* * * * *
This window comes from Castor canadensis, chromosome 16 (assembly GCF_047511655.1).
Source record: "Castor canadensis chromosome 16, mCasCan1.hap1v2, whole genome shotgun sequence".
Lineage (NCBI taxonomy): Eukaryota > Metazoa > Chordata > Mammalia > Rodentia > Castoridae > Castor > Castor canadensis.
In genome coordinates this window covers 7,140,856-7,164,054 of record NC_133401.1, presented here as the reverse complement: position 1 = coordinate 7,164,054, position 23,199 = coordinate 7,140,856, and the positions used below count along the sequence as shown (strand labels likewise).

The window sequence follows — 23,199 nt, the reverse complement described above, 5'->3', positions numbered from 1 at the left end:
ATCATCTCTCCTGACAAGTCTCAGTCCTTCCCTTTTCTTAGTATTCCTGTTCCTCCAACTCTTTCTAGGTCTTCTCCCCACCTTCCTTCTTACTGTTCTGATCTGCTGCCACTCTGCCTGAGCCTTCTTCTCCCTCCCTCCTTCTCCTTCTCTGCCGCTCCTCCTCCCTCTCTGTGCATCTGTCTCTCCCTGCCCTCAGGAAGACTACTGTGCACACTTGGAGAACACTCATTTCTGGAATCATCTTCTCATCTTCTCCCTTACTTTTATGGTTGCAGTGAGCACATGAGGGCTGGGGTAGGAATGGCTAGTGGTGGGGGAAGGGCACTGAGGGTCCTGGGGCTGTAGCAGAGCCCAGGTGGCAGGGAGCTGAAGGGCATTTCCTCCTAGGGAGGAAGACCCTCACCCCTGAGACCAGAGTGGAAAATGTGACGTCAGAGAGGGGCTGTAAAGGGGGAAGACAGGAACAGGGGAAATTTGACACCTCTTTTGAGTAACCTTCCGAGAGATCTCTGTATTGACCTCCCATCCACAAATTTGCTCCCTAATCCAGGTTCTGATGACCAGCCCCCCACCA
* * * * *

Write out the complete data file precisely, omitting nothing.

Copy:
This window comes from Castor canadensis, chromosome 16 (assembly GCF_047511655.1).
Source record: "Castor canadensis chromosome 16, mCasCan1.hap1v2, whole genome shotgun sequence".
Lineage (NCBI taxonomy): Eukaryota > Metazoa > Chordata > Mammalia > Rodentia > Castoridae > Castor > Castor canadensis.
In genome coordinates this window covers 7,140,856-7,164,054 of record NC_133401.1, presented here as the reverse complement: position 1 = coordinate 7,164,054, position 23,199 = coordinate 7,140,856, and the positions used below count along the sequence as shown (strand labels likewise).

The window sequence follows — 23,199 nt, the reverse complement described above, 5'->3', positions numbered from 1 at the left end:
ATCATCTCTCCTGACAAGTCTCAGTCCTTCCCTTTTCTTAGTATTCCTGTTCCTCCAACTCTTTCTAGGTCTTCTCCCCACCTTCCTTCTTACTGTTCTGATCTGCTGCCACTCTGCCTGAGCCTTCTTCTCCCTCCCTCCTTCTCCTTCTCTGCCGCTCCTCCTCCCTCTCTGTGCATCTGTCTCTCCCTGCCCTCAGGAAGACTACTGTGCACACTTGGAGAACACTCATTTCTGGAATCATCTTCTCATCTTCTCCCTTACTTTTATGGTTGCAGTGAGCACATGAGGGCTGGGGTAGGAATGGCTAGTGGTGGGGGAAGGGCACTGAGGGTCCTGGGGCTGTAGCAGAGCCCAGGTGGCAGGGAGCTGAAGGGCATTTCCTCCTAGGGAGGAAGACCCTCACCCCTGAGACCAGAGTGGAAAATGTGACGTCAGAGAGGGGCTGTAAAGGGGGAAGACAGGAACAGGGGAAATTTGACACCTCTTTTGAGTAACCTTCCGAGAGATCTCTGTATTGACCTCCCATCCACAAATTTGCTCCCTAATCCAGGTTCTGATGACCAGCCCCCCACCA